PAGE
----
theScore examines the most important developments and biggest talking points from Saturday’s busy slate of action in England’s top flight.
Xhaka reborn as a leader – yes, for real
As the crowd roared and limbs flailed in wild celebration of Arsenal’s opening goal in Saturday’s north London derby, Granit Xhaka – yes, Granit Xhaka – gathered his teammates in a huddle and implored them to stay calm.
Considering his history at Arsenal – namely, that he was mercilessly booed by Gunners fans and subsequently stripped of the captaincy in 2019 – it was an extraordinary scene that highlighted the Swiss midfielder’s rebirth at the club.
Xhaka, so often maligned throughout his Premier League career, has been outstanding for table-topping Arsenal this season. He’s playing higher up the pitch, and his added attacking freedom is bearing fruit. Through eight matches, Xhaka – who scored the third goal in Arsenal’s 3-1 victory over hated rivals Tottenham Hotspur on Saturday – has already been directly involved in more goals this season (five) than he was in each of the three previous campaigns.
Always considered a deep-lying passer who should operate at the base of midfield, Xhaka has seen his new No. 8 role accentuate his talents and, crucially, hide his defensive shortcomings; Mikel Arteta has put him in a position to succeed.
“Sometimes, you have to take players out of their comfort zone and open a different door to explore how the team will react to it and what the opposition will do,” the manager explained when he made the change last season.
But Xhaka’s growth as a leader has been more impressive. During a typically fierce derby that saw a red card handed out and a penalty awarded for a poor tackle, Xhaka was the coolest head on the field. The same fans who once jeered him were literally singing his praises after Saturday’s win. What a turnaround.
North London derby remains unrivaled
North London is red again thanks to a convincing Arsenal victory over 10-man Tottenham. It was a contest that lived up to the hype, as Thomas Partey opened the scoring with a sensational goal that Harry Kane later negated from the penalty spot. Gabriel Jesus restored Arsenal’s lead minutes into the second half before Emerson Royal’s straight red card preceded Xhaka’s game-sealing strike.
But north London could be set for another makeover after these sides meet again in January.
If recent history has taught us anything, this famous rivalry is unlikely to produce the same outcome on consecutive occasions. Since 2020, Arsenal have painted the town red with entertaining victories at the Emirates Stadium, while Spurs have shown off their white brushes after comfortable triumphs at their new stadium.
Goals obviously help fuel interest, and there’s been plenty of them lately in what’s become one of the most consistently entertaining fixtures in club football:
Scoring aside, drama remains a crucial ingredient for endearing any derby to the masses. Along with 35 yellow cards shown over the last seven games – an average of five per match – three of the last four meetings have seen red cards shown to players on the losing side.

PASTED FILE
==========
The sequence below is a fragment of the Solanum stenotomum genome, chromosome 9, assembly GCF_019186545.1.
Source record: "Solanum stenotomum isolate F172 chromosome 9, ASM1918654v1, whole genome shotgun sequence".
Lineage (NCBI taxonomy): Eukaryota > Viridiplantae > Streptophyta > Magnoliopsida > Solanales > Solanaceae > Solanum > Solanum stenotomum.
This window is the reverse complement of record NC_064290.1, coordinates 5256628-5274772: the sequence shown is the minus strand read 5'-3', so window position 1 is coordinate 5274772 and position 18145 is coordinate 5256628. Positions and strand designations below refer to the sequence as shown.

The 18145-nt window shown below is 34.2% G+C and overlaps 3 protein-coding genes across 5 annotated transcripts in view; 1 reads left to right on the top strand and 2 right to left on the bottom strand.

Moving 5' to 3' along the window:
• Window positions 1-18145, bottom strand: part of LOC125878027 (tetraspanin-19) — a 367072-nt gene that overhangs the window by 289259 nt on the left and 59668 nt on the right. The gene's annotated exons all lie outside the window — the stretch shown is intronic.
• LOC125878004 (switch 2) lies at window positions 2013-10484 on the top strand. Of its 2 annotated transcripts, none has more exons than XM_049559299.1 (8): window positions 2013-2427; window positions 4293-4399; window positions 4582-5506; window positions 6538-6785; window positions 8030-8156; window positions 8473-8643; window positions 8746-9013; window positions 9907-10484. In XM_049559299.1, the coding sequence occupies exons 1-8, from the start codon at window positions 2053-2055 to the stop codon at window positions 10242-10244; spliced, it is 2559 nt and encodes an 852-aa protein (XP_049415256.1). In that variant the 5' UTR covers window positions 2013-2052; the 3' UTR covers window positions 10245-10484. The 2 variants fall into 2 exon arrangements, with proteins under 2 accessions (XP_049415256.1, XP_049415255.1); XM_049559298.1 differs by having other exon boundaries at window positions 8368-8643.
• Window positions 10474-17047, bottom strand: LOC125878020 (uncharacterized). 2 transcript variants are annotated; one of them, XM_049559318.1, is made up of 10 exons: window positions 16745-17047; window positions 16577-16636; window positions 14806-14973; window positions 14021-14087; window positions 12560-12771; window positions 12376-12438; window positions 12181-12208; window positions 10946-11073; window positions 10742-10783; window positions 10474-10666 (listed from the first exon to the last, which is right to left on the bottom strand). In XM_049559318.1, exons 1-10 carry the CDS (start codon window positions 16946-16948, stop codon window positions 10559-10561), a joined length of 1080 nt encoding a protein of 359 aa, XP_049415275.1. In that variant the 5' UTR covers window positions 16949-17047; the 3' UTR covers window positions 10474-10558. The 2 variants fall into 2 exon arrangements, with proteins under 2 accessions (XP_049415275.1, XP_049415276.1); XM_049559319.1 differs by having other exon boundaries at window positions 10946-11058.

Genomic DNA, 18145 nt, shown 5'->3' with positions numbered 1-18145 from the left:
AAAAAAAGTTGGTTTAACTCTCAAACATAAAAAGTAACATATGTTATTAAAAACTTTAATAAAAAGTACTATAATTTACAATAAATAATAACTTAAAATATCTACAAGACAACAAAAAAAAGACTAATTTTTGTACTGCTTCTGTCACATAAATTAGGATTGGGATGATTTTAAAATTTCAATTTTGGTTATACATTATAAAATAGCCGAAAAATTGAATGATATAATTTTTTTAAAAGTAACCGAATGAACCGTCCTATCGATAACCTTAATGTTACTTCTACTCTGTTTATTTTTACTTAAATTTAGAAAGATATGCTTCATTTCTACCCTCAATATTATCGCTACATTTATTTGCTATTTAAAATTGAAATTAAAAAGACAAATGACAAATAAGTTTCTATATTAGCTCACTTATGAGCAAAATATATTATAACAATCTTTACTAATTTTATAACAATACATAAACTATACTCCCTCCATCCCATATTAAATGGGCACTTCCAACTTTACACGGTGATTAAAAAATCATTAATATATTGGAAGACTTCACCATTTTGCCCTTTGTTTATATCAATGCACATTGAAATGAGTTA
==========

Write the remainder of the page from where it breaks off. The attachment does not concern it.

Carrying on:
That combination of tension and entertainment has helped the north London derby confirm its status as one of the best rivalries around.
Liverpool must go back to basics
For years, Liverpool pressed teams with unyielding ferocity. Jurgen Klopp’s forwards defended from the front, and his midfielders ran marathons chasing every loose ball. None of Liverpool’s opponents seemed comfortable on the ball. There wasn’t enough time to make a good decision.
But somewhere along the line, Liverpool lost their way. They’re regressing in real time.
Brighton & Hove Albion showed just how brutally a side can now bully the Reds. The Seagulls owned the first 20 minutes of Saturday’s 3-3 draw at Anfield, creating chance after chance as Liverpool backpedaled into their area. The hosts conceded first for the fifth time in seven Premier League matches, and though they mounted a comeback, it was short-lived. Klopp’s side just couldn’t keep Brighton at bay.
“With all the good things we did during the week, (our) confidence is a little flower, and when someone stamps on it, it is really difficult,” the German manager told BBC Sport.
Some of his best players have let him down, and they’ve shown little improvement if any. Trent Alexander-Arnold remains skittish on the right flank, and even Virgil van Dijk, Liverpool’s de facto leader at the back, has wilted under pressure.
It’s no coincidence Brighton’s three goals came from Liverpool’s right side. Roberto De Zerbi, who officially replaced Graham Potter earlier this week, likely instructed his players to attack Alexander-Arnold, knowing he’d struggle to cope with the pace of their combination play. If that was the plan, it worked like a charm. Alexander-Arnold couldn’t clear his lines or keep up with runs down the flank.
Former Liverpool defender Jamie Carragher castigated his old team after its embarrassing 4-1 defeat to Napoli in September, blaming its midfielders for allowing the Italians to run rampant. Carragher made a good point: Liverpool may look amateur at the back, but their biggest problem lies in the middle of the park. They can’t possibly play a high line without being compact. Their shape is too loose to carry out any pressing game.